Scutellaria is a genus of flowering plants in the mint family, containing about 300 species, commonly known as "skullcaps." It derives from the Latin word scutella (small dish) referring to the shape of the calyx.
Sidit is a perennial, slender, slightly branched herb, often prostrate below. Leaves are ovate, 1 to 4 centimeters long, and 1 to 2.7 centimeters wide, with a blunt tip and rounded or somewhat heart-shaped base, and with hairs on both surfaces. Flowers are pale blue, borne in terminal racemes, and 2 to 5 centimeters long. Calyx is slightly hairy, with rounded lips, and about 2.2 centimeters long, enlarged upward, slightly curved, and slightly ciliate on the outside. Nutlets are about 1.6 millimeters long.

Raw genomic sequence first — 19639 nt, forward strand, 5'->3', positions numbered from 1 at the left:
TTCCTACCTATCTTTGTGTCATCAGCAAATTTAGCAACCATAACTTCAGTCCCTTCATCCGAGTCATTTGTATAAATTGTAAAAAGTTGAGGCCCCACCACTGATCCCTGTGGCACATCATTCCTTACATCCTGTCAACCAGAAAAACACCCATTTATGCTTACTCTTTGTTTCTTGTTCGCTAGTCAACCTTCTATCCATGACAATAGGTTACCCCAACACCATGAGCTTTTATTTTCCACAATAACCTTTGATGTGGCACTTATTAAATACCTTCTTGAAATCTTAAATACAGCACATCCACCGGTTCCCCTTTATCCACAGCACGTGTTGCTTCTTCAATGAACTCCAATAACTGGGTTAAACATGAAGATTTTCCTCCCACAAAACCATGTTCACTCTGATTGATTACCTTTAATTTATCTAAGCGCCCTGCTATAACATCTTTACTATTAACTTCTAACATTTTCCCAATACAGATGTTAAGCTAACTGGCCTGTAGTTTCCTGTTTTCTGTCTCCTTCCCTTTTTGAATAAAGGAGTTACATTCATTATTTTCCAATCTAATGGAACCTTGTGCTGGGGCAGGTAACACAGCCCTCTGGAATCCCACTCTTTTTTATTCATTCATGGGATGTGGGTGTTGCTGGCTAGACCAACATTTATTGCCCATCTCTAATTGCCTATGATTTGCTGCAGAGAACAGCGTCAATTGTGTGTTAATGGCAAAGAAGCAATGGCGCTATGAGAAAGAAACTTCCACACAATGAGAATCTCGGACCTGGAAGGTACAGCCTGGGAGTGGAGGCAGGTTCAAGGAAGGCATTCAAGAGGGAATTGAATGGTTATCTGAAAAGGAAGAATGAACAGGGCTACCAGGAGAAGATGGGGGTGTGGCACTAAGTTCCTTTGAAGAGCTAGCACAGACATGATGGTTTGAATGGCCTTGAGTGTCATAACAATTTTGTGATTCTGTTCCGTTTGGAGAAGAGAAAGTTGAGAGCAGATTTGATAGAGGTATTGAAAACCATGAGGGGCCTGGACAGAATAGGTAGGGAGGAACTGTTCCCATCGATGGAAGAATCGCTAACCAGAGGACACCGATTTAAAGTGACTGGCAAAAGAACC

- In ravines, on ridges in mossy forests, etc. at altitudes of 800 to 2,400 meters, and occasionally along mountain streams at lower elevations.
Occurs in Cagayan, Abra, Bontoc, Benguet, Zambales, Bulacan, Bataan, Rizal, Batangas and Quezon Provinces in Luzon; and in Mindoro.
- Also occurs in New Guinea.
Contain a glucoside, scutellarin, like s. basicalensis, S. altissima, S indica and other species..
- In the Philippines, plant used as a cure for stomach pains.
- In the Mountain Province, administered in the form of decoction.
- Among the Kalanguya tribe of Tinoc, Ifugao, crushed leaves are applied to burns and scabies. Seeds are eaten to expel worms from the stomach.